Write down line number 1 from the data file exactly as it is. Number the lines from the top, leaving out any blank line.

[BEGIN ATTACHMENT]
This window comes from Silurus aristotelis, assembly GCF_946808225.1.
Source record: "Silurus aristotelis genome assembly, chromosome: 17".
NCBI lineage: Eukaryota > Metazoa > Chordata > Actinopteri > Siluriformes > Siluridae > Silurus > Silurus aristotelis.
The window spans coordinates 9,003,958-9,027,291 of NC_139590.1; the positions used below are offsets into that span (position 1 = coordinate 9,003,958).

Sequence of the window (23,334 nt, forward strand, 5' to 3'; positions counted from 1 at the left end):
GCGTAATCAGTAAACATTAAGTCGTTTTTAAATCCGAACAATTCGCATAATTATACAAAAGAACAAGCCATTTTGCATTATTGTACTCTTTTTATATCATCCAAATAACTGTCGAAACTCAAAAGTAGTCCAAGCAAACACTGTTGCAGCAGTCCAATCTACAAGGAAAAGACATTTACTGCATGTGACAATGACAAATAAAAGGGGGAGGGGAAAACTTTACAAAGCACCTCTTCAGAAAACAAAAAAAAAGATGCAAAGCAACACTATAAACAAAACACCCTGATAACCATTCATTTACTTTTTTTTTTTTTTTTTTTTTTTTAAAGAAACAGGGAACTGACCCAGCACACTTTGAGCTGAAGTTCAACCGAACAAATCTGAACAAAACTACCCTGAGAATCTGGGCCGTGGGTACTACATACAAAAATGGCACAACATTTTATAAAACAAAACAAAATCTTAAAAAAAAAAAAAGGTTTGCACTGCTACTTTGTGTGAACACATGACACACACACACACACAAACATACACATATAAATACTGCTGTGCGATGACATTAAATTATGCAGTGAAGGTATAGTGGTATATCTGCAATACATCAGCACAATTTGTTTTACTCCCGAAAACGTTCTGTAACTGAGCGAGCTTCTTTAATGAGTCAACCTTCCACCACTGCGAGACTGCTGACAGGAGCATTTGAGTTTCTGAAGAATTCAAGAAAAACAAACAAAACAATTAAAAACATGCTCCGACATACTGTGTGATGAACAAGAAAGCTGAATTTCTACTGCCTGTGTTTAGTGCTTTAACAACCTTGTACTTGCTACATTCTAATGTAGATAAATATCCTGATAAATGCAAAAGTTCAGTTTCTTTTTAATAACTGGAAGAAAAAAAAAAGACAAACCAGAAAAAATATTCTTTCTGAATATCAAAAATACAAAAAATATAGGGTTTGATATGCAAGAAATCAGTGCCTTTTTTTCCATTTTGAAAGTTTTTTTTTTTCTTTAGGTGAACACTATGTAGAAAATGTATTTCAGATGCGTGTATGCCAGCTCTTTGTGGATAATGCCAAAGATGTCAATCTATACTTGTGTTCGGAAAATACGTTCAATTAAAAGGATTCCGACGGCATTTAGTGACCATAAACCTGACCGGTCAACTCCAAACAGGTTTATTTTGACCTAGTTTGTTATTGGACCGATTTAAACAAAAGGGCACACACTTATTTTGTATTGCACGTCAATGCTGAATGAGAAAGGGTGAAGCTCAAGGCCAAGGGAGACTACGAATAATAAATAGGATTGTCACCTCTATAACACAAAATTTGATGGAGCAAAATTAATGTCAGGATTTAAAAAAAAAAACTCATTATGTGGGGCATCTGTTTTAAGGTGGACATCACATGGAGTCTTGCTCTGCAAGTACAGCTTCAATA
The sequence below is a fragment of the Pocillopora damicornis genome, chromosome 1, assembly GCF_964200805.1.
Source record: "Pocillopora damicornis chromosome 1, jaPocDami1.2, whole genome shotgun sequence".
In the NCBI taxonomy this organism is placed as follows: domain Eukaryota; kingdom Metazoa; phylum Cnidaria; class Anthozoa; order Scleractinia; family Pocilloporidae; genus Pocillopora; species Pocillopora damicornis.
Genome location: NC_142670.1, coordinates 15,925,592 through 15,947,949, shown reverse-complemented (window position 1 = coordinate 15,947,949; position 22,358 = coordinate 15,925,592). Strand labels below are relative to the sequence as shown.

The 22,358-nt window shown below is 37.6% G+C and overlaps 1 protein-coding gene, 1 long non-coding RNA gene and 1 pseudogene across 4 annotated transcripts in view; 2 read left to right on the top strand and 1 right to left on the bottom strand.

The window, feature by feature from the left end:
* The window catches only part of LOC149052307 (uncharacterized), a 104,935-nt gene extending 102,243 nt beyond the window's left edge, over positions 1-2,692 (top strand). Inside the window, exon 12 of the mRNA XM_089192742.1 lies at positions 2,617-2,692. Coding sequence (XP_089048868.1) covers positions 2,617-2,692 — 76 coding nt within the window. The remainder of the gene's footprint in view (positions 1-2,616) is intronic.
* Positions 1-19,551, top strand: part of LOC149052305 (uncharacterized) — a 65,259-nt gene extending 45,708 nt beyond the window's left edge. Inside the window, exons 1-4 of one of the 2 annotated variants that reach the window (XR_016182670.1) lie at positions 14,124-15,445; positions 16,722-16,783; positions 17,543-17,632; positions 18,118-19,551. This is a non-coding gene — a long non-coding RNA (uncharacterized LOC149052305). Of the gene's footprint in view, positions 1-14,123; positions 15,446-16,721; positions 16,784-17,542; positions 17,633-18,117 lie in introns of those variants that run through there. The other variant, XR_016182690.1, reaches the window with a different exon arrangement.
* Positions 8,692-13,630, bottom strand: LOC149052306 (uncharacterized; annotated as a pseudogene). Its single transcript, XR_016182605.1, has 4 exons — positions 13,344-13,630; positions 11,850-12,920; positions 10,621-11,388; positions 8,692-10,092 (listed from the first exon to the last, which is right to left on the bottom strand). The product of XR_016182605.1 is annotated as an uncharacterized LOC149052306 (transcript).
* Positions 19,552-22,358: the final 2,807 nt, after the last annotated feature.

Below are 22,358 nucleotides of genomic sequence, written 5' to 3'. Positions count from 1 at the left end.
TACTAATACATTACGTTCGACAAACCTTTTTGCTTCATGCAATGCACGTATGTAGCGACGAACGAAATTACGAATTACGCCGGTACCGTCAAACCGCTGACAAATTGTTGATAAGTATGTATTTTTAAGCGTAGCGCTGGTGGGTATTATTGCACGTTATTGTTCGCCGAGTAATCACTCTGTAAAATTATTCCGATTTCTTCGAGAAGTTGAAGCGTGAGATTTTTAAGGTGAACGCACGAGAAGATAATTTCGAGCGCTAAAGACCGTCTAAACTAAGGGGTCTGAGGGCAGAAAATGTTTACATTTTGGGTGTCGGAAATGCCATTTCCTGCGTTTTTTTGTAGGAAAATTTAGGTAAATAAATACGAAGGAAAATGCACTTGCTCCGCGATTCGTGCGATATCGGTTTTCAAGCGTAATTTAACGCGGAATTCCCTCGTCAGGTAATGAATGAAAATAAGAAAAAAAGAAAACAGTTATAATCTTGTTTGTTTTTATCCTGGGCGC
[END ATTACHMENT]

This window comes from Silurus aristotelis, assembly GCF_946808225.1.